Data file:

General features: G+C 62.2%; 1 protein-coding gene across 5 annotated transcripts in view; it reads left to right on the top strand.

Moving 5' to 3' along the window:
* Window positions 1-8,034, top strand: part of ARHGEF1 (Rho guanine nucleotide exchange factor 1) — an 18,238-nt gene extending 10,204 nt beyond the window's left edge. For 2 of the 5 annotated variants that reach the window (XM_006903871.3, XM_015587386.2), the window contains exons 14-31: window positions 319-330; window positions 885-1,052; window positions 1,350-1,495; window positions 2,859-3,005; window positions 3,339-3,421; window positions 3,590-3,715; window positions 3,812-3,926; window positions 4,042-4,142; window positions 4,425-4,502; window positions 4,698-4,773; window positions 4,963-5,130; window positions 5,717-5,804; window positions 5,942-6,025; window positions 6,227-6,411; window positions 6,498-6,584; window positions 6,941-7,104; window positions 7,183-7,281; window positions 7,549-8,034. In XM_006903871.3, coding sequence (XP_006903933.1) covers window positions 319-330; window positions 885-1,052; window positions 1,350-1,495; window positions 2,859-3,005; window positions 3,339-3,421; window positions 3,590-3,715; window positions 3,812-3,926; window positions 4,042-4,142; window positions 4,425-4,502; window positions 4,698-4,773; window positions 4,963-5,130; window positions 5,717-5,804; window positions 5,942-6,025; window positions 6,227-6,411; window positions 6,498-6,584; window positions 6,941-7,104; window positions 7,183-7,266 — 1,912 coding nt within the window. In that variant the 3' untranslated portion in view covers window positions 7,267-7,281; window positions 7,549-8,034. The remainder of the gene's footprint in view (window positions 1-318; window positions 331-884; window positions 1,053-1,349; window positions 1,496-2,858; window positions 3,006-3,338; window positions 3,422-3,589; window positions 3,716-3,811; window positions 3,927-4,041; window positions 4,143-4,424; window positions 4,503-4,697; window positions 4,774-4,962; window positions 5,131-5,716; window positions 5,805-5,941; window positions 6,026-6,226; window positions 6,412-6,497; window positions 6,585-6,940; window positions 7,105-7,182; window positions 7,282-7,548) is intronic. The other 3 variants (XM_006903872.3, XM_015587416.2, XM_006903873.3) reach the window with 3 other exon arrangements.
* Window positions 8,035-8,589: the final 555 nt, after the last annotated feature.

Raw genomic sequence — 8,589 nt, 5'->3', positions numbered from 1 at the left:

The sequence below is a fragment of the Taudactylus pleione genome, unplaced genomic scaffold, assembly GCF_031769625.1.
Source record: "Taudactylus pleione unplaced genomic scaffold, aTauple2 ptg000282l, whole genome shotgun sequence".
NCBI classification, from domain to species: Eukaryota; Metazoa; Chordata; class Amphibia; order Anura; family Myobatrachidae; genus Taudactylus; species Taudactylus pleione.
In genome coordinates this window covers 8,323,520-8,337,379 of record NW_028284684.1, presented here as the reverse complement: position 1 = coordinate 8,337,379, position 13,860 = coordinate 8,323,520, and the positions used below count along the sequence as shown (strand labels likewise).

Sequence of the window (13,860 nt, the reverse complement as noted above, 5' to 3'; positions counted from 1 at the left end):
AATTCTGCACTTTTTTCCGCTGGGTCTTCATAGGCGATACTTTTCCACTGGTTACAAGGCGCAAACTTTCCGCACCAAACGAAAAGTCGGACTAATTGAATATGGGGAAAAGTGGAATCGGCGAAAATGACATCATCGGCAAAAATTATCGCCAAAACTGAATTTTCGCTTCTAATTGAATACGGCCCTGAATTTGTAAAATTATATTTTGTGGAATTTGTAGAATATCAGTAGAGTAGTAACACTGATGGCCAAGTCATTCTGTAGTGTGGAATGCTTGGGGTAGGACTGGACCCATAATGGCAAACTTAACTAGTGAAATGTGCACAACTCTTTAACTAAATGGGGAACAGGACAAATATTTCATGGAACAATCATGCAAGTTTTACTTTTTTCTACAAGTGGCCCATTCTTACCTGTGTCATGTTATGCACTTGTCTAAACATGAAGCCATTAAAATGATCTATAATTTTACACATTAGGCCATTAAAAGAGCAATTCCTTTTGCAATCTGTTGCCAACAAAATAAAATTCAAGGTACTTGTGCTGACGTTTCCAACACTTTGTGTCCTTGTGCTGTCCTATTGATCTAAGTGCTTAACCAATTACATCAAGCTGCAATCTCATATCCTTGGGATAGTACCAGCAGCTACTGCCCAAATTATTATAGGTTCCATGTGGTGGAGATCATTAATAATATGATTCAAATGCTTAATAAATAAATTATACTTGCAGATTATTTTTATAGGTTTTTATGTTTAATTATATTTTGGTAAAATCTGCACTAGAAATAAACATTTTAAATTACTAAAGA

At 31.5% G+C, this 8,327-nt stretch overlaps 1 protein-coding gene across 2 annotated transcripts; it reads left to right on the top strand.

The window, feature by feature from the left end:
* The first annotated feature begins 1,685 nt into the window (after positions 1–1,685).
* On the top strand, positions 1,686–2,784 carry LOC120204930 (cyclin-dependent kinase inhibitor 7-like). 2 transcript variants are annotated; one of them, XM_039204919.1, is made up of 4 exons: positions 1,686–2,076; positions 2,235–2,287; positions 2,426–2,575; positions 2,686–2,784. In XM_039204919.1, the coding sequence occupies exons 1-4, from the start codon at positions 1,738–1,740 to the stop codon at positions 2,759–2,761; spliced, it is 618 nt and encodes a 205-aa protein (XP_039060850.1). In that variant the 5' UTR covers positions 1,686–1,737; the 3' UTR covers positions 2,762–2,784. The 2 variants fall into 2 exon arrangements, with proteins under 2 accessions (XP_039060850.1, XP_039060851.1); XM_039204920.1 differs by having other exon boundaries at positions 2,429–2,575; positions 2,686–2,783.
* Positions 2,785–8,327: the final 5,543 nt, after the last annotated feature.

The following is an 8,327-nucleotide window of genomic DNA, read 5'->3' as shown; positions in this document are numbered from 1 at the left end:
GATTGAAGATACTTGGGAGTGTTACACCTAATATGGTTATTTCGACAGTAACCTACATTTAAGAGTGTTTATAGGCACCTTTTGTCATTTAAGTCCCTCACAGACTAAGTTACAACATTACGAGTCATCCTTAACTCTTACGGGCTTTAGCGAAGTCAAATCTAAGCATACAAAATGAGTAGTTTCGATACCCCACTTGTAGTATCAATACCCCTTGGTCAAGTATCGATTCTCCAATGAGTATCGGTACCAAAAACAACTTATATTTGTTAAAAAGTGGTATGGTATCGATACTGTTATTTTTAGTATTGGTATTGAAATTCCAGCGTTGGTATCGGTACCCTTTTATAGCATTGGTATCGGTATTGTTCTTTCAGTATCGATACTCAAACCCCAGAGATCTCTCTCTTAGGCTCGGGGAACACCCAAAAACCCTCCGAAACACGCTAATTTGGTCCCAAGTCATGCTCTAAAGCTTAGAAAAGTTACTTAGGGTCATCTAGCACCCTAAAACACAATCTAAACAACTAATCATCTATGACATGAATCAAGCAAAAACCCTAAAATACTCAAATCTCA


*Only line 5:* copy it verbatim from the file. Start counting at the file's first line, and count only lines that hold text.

Raw genomic sequence — 8,589 nt, 5'->3', positions numbered from 1 at the left: